Students celebrate Israel’s birthday

Andrew Donohue

Singing, dancing and big blue slices of cake marked an all-out birthday party Thursday on the steps of Northrop Auditorium.
The only thing missing was a birthday boy.
The party, sponsored by the Hillel Jewish Student Center, celebrated the 50th birthday of the nation of Israel. Declared a country on May 14, 1948, Israel turned 50 years old Thursday on the Hebrew Calendar.
“We feel like we are Israel; we are part of Israel,” said Meredith Tygar, a celebration organizer and senior in Jewish studies. “We believe that a lot of people feel this way, and we wanted to do something about it.”
The event began with a memorial for the fallen soldiers of Israel, who were remembered with prayers and poems spoken in English and Hebrew.
A moment of silence was called during the readings, at which time all who gave their lives for Israel were honored.
The mood of the event switched gears again as the students unveiled a guitar and broke into singing and folk dancing. Standing under the hot noon sun, the students sang along and swung each other about for the nation’s birthday.
Between performances, the Shofar — a ceremonial ram’s horn — was blown. The Shofar is traditionally blown in Israel on holidays to call all people to listen. The birthday was signaled during Wednesday’s sundown in Israel with the unison of 50 blowing horns.
Event organizer Debe Freidson, a senior in Jewish studies, knew she had to put on a big celebration after being in Israel last year during its 49th birthday party. She said the events were unbelievable, with firecrackers and parties all around.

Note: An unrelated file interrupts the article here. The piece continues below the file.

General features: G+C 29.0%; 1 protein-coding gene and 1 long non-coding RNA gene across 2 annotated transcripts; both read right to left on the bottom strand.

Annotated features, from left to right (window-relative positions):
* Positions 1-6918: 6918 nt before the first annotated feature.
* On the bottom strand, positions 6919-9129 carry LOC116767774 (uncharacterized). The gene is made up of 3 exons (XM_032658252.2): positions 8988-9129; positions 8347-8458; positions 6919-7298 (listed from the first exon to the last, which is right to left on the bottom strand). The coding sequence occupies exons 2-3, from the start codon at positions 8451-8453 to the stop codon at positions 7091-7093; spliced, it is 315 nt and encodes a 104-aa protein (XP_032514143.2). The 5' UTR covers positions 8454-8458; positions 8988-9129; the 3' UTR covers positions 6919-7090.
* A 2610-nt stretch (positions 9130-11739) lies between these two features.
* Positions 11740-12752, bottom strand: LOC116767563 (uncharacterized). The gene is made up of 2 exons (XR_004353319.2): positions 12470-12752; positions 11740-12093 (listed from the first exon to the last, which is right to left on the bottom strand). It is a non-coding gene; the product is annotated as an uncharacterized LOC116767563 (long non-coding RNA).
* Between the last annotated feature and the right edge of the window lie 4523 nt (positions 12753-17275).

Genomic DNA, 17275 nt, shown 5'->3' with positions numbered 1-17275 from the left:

“The party gives a feeling of unity,” Freidson said. “We, as college students, can celebrate together. It is also for those who don’t know much about Israel. They can come and learn and get a free piece of birthday cake.”
Along with the cake, samples of traditional Israeli food were available. Celebrators could nibble on pita with hummus or chatzilim, an eggplant spread.
The Jewish National Fund joined Hillel in the festivities, giving students a chance to plant a tree in Israel with a small donation.
“It’s tradition in Israel to plant a tree for life cycle occasions,” said Mark Dizik, a junior in history who gave money to plant a tree. “For the next 50 years, I’ll have a tree growing in Israel.”
When Nazi Germany persecuted the Jewish people in the 1930s and early ’40s, they began a great migration back to what was then British-ruled Palestine.
After World War II, Britain relinquished its rule on Palestine. The United Nations voted to establish Israel as a nation in 1947 for the Jews of Europe and the world. In 1948 it was officially proclaimed the state of Israel. The Israeli population is four-fifths Jewish.
“Many people have a mixed feeling of the celebration,” said Shifra Epstein, a guest professor in Near Eastern Studies. “By the 50th, we had expected to have full-fledged peace with the Arabs.”
Epstein said this year, the celebration is much more free-spirited in Israel. For the 50th birthday, people are dancing in the streets, something they never could do before because of fear of sabotage.